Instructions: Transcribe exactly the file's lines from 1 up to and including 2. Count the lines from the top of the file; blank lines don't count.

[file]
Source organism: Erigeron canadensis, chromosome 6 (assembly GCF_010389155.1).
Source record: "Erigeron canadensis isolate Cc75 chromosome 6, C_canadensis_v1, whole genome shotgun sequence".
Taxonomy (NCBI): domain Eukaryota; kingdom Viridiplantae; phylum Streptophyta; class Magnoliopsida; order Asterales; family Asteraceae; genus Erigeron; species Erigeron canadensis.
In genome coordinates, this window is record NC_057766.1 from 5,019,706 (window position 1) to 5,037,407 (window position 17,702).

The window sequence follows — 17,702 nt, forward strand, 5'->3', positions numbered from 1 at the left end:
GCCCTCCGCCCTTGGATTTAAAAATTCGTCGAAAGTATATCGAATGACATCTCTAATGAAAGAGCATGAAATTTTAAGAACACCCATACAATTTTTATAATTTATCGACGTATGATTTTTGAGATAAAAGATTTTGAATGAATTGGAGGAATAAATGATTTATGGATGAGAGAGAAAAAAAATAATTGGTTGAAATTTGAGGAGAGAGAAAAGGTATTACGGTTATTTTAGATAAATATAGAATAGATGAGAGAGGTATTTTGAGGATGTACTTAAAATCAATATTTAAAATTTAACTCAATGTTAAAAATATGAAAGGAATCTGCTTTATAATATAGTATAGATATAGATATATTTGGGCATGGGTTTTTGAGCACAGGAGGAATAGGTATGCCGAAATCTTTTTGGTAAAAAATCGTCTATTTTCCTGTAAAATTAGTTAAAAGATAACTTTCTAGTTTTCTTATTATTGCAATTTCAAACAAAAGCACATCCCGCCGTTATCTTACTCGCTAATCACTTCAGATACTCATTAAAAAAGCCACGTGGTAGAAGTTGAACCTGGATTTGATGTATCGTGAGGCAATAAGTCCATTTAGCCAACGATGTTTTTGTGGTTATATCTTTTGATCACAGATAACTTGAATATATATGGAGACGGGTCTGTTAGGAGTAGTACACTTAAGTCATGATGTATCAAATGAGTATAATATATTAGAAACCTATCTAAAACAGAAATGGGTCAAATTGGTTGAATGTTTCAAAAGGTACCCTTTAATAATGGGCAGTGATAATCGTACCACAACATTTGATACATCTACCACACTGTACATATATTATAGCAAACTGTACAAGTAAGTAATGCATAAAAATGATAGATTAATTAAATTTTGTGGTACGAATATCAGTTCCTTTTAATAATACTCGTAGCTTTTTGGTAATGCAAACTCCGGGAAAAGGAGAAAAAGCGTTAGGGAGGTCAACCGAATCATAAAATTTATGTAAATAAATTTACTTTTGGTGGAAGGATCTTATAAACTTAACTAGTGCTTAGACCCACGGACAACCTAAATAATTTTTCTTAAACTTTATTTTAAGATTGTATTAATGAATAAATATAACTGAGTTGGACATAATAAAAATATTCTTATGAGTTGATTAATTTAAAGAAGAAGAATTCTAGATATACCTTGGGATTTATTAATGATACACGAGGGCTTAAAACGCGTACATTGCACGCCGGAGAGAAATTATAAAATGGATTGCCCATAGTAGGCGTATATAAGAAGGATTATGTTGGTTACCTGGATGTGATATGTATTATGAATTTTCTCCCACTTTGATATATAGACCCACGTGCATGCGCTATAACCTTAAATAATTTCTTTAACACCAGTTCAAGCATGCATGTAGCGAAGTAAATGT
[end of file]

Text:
Source organism: Erigeron canadensis, chromosome 6 (assembly GCF_010389155.1).
Source record: "Erigeron canadensis isolate Cc75 chromosome 6, C_canadensis_v1, whole genome shotgun sequence".